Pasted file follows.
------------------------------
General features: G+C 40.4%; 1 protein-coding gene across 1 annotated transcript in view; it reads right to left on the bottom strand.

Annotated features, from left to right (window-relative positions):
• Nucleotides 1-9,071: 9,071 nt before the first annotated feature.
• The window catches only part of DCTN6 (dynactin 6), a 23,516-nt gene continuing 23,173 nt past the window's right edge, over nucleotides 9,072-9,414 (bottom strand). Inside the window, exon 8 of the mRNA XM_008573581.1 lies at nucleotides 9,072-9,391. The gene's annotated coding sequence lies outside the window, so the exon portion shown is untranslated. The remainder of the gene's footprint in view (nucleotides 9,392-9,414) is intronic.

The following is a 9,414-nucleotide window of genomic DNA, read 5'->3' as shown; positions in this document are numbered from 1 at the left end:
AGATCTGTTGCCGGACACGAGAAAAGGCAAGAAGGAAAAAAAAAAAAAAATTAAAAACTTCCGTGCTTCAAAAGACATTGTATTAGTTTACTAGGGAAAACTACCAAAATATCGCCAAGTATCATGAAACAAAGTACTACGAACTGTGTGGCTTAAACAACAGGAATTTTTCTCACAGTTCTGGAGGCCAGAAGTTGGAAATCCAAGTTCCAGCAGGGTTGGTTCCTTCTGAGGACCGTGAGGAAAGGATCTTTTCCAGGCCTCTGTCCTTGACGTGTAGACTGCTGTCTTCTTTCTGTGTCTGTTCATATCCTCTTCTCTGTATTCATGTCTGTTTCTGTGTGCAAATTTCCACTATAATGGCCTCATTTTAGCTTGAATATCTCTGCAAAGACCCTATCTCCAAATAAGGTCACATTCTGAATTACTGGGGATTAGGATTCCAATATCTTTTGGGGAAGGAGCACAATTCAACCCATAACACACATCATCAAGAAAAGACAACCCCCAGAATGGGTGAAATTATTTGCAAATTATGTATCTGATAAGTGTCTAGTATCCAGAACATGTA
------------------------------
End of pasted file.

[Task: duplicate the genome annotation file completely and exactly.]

General features: G+C 40.4%; 1 protein-coding gene across 1 annotated transcript in view; it reads right to left on the bottom strand.

Annotated features, from left to right (window-relative positions):
• Nucleotides 1-9,071: 9,071 nt before the first annotated feature.
• The window catches only part of DCTN6 (dynactin 6), a 23,516-nt gene continuing 23,173 nt past the window's right edge, over nucleotides 9,072-9,414 (bottom strand). Inside the window, exon 8 of the mRNA XM_008573581.1 lies at nucleotides 9,072-9,391. The gene's annotated coding sequence lies outside the window, so the exon portion shown is untranslated. The remainder of the gene's footprint in view (nucleotides 9,392-9,414) is intronic.

The following is a 9,414-nucleotide window of genomic DNA, read 5'->3' as shown; positions in this document are numbered from 1 at the left end:
AGATCTGTTGCCGGACACGAGAAAAGGCAAGAAGGAAAAAAAAAAAAAAATTAAAAACTTCCGTGCTTCAAAAGACATTGTATTAGTTTACTAGGGAAAACTACCAAAATATCGCCAAGTATCATGAAACAAAGTACTACGAACTGTGTGGCTTAAACAACAGGAATTTTTCTCACAGTTCTGGAGGCCAGAAGTTGGAAATCCAAGTTCCAGCAGGGTTGGTTCCTTCTGAGGACCGTGAGGAAAGGATCTTTTCCAGGCCTCTGTCCTTGACGTGTAGACTGCTGTCTTCTTTCTGTGTCTGTTCATATCCTCTTCTCTGTATTCATGTCTGTTTCTGTGTGCAAATTTCCACTATAATGGCCTCATTTTAGCTTGAATATCTCTGCAAAGACCCTATCTCCAAATAAGGTCACATTCTGAATTACTGGGGATTAGGATTCCAATATCTTTTGGGGAAGGAGCACAATTCAACCCATAACACACATCATCAAGAAAAGACAACCCCCAGAATGGGTGAAATTATTTGCAAATTATGTATCTGATAAGTGTCTAGTATCCAGAACATGTA